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Throughout The Car Industry

New Material May Replace The Lithium Ion Battery

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On: Mon, Apr 26, 2010 at 4:33PM | By: Sherry Christiansen

New Material May Replace The Lithium Ion Battery

There was a new discovery recently made by researchers at the Imperial College of London that may change the future of the battery, including batteries used for electric cars. A patented mixture of carbon fiber and polymer was invented that can discharge and store electricity; what does that mean to the car industry?  It could enable the body of your automobile to run your engine!

This material could actually replace lithium-ion batteries as a source of energy for plug-ins, electric grid, and more. Lithium supplies are getting more expensive as they become more limited. The process of collecting the lithium is a well-known threat to the environment, as well, so the new carbon patented energy source could be the next best option, and we may be seeing it used soon.

The new technology could also help to increase the mileage range of electric cars, making them a more viable option than combustion engine-powered vehicles; the substance is so lightweight that it could be used for almost any type of electronic device including laptops, MP3 players—you name it.

So far, not that much is known about what the stuff is made of, or exactly what can be done with it. But it makes sense that if the structural bodies of cars or laptops could be made out of energy-storage materials, then a major weight reduction of electronic products in cars could be possible. The heaviest and most space-consuming part of electric cars is currently the battery pack. Lighter weight translates to even better gas mileage for electric cars and hybrids. For example, if the material completely replaced the battery pack in the Chevy Volt, 375 pounds would be shaved off its total weight.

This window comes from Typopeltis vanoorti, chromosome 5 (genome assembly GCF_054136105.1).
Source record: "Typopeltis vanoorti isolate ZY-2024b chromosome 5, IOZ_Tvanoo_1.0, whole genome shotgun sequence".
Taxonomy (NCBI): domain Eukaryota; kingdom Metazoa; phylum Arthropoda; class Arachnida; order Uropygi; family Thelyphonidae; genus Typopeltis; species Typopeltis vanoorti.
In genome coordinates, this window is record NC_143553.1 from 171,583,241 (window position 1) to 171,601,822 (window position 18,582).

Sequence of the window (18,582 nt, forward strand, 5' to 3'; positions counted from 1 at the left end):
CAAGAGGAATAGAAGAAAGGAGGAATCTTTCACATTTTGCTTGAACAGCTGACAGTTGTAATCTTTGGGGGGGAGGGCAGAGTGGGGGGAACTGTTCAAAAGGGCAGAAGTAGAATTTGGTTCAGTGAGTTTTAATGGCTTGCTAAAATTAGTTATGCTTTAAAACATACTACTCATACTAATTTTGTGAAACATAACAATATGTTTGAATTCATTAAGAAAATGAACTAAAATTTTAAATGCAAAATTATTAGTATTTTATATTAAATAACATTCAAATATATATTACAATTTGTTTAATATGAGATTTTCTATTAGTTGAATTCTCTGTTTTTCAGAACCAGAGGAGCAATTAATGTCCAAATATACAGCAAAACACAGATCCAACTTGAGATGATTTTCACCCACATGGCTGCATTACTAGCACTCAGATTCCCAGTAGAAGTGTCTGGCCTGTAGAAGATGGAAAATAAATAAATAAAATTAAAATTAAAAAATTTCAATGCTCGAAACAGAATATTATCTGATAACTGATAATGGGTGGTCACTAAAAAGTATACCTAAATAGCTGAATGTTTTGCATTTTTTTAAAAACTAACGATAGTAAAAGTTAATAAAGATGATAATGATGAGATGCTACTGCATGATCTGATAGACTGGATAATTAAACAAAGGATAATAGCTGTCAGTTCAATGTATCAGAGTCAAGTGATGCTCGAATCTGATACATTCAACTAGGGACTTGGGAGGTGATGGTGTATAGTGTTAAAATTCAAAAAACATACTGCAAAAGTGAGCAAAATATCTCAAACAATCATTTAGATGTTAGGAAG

Cost may be a major drawback because carbon fiber is much more expensive than steel and even aluminum. So when we’re talking about market adoption for the carbon material, it’s more likely that batteries won’t be entirely replaced; small panels may be made out of the substance to extend the vehicle’s battery life and range; the material may be placed in the roof or trunk panels.

The real-life application of this technology could be a long way off. No one really knows how fast the research will be integrated into battery technology, but one thing is for sure—technology for green cars continues to advance quickly. It will be interesting to see if this new carbon fiber and polymer mixture shows up in a concept car at one of the future auto shows.


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